Hassan Yehia Chokr, 35, is accused of hurling antisemitic and racist language toward people in the Temple Beth El parking lot on Friday morning, Dec. 2.
Hassan Yehia Chokr, 35, is accused of hurling antisemitic and racist language toward people in the Temple Beth El parking lot on Friday morning, Dec. 2.

Man accused of hurling antisemitic and racist epithets in Temple Beth El’s parking lot is in police custody.

A man who drove into the Temple Beth El Parking lot in Bloomfield Township during preschool drop off time on the morning of Friday, Dec. 2, allegedly spewing anti-Israel rhetoric and anti-Jewish and racist language toward parents, caregivers and preschoolers as well as African American security guards is now in the custody of the Oakland County Jail pending arraignment.

Karen D. McDonald
Karen D. McDonald

In a statement released Dec. 4, Oakland County Prosecutor Karen D. McDonald charged Hassan Yehia Chokr, 35, of Dearborn with two counts of ethnic intimidation under the Michigan 1931 Penal Code. Ethnic intimidation is a felony punishable by imprisonment for up to two years, or by a fine up to $5K, or both. He was arrested by Dearborn police after an investigation by the procesutor and police departments.

It was comforting news at the conclusion of an uneasy weekend for Metro Detroit’s Jewish community. The news on Friday quickly spread about the incident.

In a letter to congregants, TBE Rabbi Mark Miller wrote: “A man drove through the parking lot and verbally harassed several of our ECC families, using language connected to Israel. He also yelled the ‘N-word’ at one of our staff members. We implemented our security protocols immediately, and the police arrived within minutes —  they are currently evaluating the individual involved. And per our protocols, security at Temple has been increased and will remain that way beyond the weekend.

TBE Rabbi Mark Miller
TBE Rabbi Mark Miller

“Everyone at Temple is fine, and we are confident that our facility remains secure thanks to the professionalism and dedication of our security team, led by Morris Collins. In addition, we have been working throughout the day with Bloomfield Township P.D., the Federation’s security apparatus, the ADL and a private security firm.”

After the incident, a troubling video on Instagram surfaced of Chokr filming himself before and after the incident accompanied by the surfacing of a menacing video the man posted on his Instagram page, where it seemed he got a light-handed treatment from Bloomfield Township Police and was initially released. The man’s Instagram account at press time was still up, filled with many hateful rants wishing to commit violence against Jews, and he has hundreds of followers.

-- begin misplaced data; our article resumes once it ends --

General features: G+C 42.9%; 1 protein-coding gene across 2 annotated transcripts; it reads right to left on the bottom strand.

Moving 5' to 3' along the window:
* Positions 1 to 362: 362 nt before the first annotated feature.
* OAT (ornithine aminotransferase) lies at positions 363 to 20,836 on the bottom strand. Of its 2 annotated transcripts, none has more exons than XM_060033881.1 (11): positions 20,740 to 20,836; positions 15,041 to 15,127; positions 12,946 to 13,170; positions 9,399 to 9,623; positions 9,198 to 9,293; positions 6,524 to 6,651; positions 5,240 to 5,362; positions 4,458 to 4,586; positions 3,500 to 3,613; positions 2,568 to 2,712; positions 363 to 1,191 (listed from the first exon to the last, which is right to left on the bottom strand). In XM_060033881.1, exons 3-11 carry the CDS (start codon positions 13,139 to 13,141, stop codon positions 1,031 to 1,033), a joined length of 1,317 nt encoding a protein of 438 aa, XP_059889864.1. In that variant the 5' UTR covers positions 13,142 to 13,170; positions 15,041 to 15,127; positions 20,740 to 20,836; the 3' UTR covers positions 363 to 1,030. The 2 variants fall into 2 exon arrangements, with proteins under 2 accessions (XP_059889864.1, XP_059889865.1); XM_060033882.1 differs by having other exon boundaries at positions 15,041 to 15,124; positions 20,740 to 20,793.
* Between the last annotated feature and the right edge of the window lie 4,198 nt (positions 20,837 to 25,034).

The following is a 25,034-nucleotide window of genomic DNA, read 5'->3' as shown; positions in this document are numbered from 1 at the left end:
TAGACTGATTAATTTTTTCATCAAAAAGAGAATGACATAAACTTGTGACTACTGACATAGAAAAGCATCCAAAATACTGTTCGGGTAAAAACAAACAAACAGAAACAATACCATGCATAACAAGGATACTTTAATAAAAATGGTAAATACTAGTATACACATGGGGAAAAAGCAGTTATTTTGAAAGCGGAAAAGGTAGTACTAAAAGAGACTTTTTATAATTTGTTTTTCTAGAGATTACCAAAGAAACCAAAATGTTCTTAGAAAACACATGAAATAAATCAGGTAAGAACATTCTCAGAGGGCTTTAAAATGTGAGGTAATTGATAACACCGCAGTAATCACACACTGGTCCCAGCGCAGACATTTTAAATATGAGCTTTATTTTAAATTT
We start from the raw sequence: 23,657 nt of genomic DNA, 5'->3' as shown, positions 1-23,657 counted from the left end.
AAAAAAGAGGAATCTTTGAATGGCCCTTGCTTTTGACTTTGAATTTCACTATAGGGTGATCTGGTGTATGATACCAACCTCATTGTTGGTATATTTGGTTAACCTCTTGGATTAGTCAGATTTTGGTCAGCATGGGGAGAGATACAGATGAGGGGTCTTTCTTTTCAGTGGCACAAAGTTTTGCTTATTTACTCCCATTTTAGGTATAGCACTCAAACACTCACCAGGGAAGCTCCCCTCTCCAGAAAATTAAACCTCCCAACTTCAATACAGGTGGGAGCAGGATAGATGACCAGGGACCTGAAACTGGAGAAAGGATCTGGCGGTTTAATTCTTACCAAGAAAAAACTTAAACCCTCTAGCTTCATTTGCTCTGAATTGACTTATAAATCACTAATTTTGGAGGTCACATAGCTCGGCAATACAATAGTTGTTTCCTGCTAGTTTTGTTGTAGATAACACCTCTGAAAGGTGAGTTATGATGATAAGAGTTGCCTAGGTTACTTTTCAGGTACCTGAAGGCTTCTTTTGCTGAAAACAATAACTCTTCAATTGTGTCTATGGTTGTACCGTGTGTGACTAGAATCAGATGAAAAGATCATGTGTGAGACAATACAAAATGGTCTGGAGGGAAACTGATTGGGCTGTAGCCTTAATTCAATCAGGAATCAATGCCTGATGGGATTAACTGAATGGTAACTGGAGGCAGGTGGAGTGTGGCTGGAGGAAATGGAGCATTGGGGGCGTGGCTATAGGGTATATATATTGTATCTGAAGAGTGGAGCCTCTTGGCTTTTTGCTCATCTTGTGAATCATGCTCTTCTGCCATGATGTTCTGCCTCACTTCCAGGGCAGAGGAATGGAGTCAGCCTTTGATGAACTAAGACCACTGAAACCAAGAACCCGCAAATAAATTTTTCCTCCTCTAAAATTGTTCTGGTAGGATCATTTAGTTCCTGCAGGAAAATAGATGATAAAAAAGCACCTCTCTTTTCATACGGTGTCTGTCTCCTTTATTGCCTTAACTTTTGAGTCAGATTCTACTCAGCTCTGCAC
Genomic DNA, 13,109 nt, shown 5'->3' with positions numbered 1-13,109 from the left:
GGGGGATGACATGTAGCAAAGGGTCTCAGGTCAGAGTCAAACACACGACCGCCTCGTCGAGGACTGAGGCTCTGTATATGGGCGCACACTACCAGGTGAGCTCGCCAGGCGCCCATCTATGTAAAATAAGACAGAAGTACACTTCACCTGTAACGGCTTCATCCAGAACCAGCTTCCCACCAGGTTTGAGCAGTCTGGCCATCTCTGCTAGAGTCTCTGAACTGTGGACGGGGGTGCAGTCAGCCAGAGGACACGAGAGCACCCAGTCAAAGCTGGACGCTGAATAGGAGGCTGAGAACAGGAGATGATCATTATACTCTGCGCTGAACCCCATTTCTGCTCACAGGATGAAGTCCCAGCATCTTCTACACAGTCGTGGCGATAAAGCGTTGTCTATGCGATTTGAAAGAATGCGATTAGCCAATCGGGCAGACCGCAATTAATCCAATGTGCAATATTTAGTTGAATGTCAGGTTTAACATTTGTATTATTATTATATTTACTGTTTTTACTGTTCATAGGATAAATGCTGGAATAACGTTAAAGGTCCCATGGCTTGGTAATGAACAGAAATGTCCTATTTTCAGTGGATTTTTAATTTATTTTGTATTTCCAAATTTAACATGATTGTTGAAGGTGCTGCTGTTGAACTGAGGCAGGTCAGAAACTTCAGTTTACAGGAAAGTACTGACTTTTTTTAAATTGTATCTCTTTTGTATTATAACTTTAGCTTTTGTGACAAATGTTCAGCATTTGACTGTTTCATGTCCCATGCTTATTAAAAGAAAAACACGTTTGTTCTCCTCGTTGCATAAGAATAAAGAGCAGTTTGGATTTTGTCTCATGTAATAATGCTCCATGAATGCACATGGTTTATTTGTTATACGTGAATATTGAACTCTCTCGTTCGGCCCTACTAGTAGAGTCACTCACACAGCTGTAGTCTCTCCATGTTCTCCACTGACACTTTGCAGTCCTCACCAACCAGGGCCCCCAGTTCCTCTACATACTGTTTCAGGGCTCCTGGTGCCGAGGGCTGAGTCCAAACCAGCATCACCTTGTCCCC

TBE Rabbi Miller said he was thankful that Friday’s assault was verbal rather than physically violent — but it was also terrifying.

“It is remarkable how much havoc one detestable person can cause,” Miller said. “Our entire community is on edge. We will remain vigilant. We have increased our already strong security presence in response to this incident. We will not let this sort of evil individual prevent us from pursuing a positive and joyful approach to Judaism at Temple Beth El.”

Responding to the arrest of Chokr, officials at the Jewish Federation of Metropolitan Detroit in a statement on Facebook expressed gratitude to law enforcement, security and investigative officials who have been working and coordinating efforts since Friday morning.

“We are extremely grateful that a felony warrant for the individual was issued for these heinous actions and that he is now in police custody,” read the statement. “We thank the Bloomfield Township Police, the County Prosecutor’s Office and all the law enforcement entities that have been working on this for their diligence and commitment to the security of our community.”

Federation leaders will remain in close contact with local authorities and ask the community to remain vigilant. Incidents can be reported first to local law enforcement agencies and then to JCSI at https://jcsdetroit.org.

Bloomfield township Police Response

Bloomfield Township Police released a statement on Sunday in response to a great deal of criticism that had percolated in the community on social media after watching Chokr’s Instagram recording of the seemingly casual nature of the behavior of the officers at the traffic stop, including officers letting him not show his identification, commenting on his landscape business bumper sticker, and one officer responding to Chokr’s wanting to give the officer a fist bump, and releasing him after he said he was then “going to another synagogue to find another Jewish lawyer.”